But let’s talk about what really counts: how they sound. The Voyager 3 just offers more of everything that’s good with the Starfield. And the Voyager 3 doesn’t just sound like a single pair of IEMs. They sound like 4 different pairs of IEMs due to those handy EQ switches!
What I like isn’t necessarily what your ears prefer. And here’s a pair of IEMs that lets you tailor the sound to your preference.
This flexibility makes the Voyager 3 a safe gamble for your purchasing dollar. They are better sounding than the lower-priced models, feature excellent build quality and aesthetics, and have 4 different user-selectable sound signatures (without even venturing down the tip rolling path). The Voyager 3 truly does bring a great deal of value to the table.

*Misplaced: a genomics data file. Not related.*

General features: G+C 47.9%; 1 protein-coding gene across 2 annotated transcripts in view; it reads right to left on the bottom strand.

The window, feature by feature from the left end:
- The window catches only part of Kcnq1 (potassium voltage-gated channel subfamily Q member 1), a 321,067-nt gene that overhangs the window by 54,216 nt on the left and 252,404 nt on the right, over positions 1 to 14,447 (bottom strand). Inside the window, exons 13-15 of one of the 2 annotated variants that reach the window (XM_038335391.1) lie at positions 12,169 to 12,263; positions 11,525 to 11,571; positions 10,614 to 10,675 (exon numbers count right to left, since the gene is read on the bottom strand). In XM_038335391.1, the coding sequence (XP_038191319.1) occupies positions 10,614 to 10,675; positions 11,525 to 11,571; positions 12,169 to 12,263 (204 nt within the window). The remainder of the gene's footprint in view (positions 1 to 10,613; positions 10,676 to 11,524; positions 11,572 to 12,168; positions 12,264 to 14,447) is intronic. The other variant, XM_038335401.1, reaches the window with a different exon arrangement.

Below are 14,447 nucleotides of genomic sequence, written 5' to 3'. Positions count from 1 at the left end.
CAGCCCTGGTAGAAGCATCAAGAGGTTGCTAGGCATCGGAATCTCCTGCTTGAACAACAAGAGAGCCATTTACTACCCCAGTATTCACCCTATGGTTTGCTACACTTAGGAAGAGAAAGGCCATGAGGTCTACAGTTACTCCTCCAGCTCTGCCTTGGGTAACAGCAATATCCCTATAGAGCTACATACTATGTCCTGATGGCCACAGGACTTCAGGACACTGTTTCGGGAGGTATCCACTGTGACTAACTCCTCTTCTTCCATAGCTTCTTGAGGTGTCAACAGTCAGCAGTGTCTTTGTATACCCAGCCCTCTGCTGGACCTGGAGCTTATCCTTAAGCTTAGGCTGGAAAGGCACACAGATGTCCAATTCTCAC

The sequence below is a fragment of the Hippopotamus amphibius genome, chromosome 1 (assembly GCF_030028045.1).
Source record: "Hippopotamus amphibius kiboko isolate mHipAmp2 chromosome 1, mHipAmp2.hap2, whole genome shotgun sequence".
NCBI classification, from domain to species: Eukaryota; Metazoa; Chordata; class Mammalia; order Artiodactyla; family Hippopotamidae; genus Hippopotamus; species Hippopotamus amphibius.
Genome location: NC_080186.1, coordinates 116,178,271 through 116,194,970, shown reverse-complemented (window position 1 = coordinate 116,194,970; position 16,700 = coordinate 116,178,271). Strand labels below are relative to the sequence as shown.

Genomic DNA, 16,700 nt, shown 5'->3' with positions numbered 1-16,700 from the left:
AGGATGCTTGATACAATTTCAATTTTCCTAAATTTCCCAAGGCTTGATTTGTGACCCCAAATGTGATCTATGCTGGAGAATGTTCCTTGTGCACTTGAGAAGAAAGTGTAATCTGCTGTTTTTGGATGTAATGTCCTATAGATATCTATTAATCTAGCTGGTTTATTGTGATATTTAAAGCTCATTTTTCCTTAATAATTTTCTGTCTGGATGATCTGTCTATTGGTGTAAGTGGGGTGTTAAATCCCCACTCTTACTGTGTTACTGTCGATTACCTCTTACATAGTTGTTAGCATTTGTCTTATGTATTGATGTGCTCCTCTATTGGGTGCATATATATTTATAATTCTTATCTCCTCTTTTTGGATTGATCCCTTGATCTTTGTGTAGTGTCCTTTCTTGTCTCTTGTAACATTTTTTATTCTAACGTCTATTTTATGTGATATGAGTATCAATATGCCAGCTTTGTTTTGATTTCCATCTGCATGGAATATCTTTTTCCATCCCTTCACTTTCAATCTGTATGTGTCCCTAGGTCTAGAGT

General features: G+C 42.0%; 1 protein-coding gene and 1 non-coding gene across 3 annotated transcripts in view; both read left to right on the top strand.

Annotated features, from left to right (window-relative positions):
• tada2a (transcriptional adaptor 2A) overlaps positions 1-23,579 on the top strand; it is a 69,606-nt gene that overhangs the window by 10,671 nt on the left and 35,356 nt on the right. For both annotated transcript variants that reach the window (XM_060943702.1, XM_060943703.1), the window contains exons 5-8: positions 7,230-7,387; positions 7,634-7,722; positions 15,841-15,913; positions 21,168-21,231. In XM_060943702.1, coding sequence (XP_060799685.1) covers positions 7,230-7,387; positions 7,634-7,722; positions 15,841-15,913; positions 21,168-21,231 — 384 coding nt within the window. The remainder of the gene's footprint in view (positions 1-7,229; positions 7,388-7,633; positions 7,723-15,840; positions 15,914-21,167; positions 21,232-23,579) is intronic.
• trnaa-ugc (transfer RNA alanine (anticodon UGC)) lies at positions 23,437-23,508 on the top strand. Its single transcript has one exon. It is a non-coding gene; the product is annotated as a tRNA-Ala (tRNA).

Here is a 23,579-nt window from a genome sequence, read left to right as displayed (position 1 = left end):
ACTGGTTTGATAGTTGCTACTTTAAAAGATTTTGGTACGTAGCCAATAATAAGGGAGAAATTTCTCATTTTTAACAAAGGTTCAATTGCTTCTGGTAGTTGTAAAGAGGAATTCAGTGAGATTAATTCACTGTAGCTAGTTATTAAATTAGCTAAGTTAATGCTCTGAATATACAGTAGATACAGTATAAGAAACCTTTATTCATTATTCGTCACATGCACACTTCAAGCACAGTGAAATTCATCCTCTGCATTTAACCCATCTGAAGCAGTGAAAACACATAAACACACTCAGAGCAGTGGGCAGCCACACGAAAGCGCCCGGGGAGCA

The Challenge of In-Ear Monitor Reviews
I’d like to add a caveat. IEMs are notoriously difficult to review and compared to full-size headphones, it is problematic to trust that the review findings will be applicable to all readers.
While the size of one’s ear may impact the comfort or the sound of full-size headphones, small details like the inner shape of a reviewer’s ear and the fit of an IEM greatly impacts not just the listener’s comfort but dramatically changes the perceived performance of an IEM.
This is compounded by the plethora of ear tip sizes, materials, and shapes (which may or may not be included with the IEM) all of which uniquely fit different people. Most significantly, the quality of the ear tip seal within the ear changes the sound. So, beware dear reader, what suits one reviewer may not be applicable to you.